Janus Films is well known for their theatrical re-releases of classic films from the past. This year they’ve toured the gorgeous restoration of Harold Lloyd’s Safety Last, the films of Pierre Etaix, Rossellini’s Journey To Italy, and most recently, a new 35mm print of Antonioni’s L’avventura. We also know that they have acquired the rights to David Cronenberg’s The Brood, and are planning a Jacques Demy retrospective.
Over the past several years, Janus Films has also picked up the rights to new films like Götz Spielmann’s Revanche, and Aki Kaurismäki’s Le Havre. Both of those yielded two of my favorite Criterion Collection discoveries since we began the podcast in 2009. We’ve just learned, via the TIFF website (courtesy of our eagle eyed friends at the forum), that Janus Films has acquired the US theatrical rights to Paolo Sorrentino’s La Grande Bellezza (The Great Beauty).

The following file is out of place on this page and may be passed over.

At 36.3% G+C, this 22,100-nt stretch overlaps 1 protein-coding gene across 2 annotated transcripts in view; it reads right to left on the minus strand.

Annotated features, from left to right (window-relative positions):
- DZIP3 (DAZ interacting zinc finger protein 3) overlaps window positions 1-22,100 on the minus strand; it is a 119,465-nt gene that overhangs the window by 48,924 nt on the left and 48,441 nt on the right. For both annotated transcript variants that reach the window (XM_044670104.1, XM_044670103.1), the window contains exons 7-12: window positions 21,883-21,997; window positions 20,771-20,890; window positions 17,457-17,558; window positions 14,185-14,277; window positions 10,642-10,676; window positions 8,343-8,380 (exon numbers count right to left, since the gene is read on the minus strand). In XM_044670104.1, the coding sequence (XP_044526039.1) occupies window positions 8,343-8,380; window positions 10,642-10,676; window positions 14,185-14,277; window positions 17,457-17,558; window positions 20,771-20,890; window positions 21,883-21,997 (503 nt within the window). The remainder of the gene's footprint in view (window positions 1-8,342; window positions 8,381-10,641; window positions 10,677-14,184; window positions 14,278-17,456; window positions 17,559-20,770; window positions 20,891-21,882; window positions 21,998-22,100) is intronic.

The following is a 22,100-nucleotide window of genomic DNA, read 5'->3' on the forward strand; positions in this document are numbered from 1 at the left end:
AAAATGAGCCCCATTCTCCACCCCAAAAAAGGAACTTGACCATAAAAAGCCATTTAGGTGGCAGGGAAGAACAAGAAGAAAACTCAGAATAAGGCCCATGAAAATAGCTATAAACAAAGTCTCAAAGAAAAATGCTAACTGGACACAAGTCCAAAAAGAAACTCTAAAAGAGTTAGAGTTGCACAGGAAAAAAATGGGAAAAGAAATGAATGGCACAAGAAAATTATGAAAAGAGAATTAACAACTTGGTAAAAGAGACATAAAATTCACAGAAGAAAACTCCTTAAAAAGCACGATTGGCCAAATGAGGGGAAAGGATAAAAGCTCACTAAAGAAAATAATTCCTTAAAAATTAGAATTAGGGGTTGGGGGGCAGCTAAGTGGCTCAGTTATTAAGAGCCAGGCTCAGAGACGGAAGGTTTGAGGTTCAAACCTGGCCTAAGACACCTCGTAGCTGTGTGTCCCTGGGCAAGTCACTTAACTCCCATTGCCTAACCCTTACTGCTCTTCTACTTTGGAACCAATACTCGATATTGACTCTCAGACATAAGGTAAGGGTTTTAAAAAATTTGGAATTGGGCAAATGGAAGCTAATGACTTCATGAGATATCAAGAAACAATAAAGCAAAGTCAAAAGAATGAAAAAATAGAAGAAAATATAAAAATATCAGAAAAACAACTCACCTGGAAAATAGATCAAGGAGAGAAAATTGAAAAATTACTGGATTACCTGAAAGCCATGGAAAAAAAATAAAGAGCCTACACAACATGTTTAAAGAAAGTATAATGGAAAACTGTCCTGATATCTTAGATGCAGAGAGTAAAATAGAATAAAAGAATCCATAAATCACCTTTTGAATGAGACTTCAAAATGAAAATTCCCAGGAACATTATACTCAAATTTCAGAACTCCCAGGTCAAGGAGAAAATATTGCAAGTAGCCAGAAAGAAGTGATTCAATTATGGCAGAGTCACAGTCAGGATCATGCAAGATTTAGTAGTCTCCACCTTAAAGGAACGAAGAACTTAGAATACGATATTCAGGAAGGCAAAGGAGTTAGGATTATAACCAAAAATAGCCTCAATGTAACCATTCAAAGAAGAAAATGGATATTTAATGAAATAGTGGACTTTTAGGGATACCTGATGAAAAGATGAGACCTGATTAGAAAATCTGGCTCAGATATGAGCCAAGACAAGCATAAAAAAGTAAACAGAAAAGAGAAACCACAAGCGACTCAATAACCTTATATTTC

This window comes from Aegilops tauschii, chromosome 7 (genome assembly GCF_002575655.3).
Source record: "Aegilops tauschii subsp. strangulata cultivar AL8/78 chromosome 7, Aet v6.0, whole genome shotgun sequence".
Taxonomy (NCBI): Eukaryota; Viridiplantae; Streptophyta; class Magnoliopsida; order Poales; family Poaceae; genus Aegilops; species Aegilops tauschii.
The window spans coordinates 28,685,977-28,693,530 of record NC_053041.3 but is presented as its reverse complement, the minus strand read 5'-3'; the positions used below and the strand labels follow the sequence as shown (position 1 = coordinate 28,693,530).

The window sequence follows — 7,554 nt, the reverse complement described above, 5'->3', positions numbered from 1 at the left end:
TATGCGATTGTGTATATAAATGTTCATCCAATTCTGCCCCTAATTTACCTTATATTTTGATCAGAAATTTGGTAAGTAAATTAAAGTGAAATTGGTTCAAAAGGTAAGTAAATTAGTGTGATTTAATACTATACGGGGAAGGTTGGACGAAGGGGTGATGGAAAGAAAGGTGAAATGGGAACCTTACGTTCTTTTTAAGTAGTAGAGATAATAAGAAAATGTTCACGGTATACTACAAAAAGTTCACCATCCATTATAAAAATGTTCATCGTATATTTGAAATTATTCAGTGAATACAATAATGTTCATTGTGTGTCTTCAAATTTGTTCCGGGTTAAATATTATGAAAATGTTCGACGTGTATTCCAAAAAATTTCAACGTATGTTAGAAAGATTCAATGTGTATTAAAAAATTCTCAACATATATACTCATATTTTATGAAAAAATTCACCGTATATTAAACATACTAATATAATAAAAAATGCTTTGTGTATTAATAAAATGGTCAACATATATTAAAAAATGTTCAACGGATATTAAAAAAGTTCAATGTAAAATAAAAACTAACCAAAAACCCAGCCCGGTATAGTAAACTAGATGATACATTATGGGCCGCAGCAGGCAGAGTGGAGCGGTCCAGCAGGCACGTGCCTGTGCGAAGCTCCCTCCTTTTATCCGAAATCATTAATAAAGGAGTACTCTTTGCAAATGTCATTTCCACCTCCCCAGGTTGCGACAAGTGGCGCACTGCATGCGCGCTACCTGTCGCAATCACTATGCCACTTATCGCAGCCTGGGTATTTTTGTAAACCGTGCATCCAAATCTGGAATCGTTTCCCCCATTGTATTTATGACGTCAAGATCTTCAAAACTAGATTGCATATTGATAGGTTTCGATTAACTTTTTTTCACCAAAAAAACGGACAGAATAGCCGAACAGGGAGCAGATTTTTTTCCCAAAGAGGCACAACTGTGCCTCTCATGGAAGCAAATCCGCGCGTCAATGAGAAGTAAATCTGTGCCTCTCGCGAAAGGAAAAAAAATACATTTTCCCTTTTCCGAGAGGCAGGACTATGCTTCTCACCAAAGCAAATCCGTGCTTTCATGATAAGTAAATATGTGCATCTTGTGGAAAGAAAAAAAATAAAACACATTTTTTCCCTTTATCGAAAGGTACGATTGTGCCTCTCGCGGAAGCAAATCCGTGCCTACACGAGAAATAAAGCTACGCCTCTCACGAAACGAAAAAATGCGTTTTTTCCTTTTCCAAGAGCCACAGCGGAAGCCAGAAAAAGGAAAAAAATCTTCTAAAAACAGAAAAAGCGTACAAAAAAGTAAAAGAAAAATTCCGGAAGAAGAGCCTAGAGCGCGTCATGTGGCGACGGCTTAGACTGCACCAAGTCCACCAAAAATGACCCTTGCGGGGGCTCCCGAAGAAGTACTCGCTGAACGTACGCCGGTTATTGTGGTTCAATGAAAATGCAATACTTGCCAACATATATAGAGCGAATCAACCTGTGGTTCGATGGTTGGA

Provocative Italian auteur Paolo Sorrentino reunites with his Il Divo star Toni Servillo for this portrait of a world-weary journalist searching for his long-lost idealism while drifting through the dolce vita of Rome’s high spots and fleshpots.
The Great Beauty premiered at this year’s Cannes Film Festival to positive reviews, and after watching the trailer, I cannot wait until this makes its way to Portland. It’s safe to assume that Criterion will release the Blu-ray after Janus tours the film here in the States. If they follow Le Havre‘s example, it may hit the Hulu Plus channel a bit earlier than the home video release.
Some quotes from the reviews coming out of Cannes:
Like Fellini’s masterpiece, “The Great Beauty” uses an existentially exhausted figure as a Dantesque guide through the decadence of modern Roman life, presenting a panoply of characters with only minimal exaggeration.
Translated into English the title of Sorrentino’s film means “The Great Beauty,” but, please, let’s leave it in its mother tongue. There’s not a single frame of this abundantly gorgeous film that isn’t pure Italian. Gambardella’s world-weary look back at his sweet life, eclipsed by his turning sixty-five, is a dizzying fantasia of flash and filigree, and what it lacks in direct narrative is well patched-over with frenetic and emotion-rich sequences. This movie is a sight and sound workout.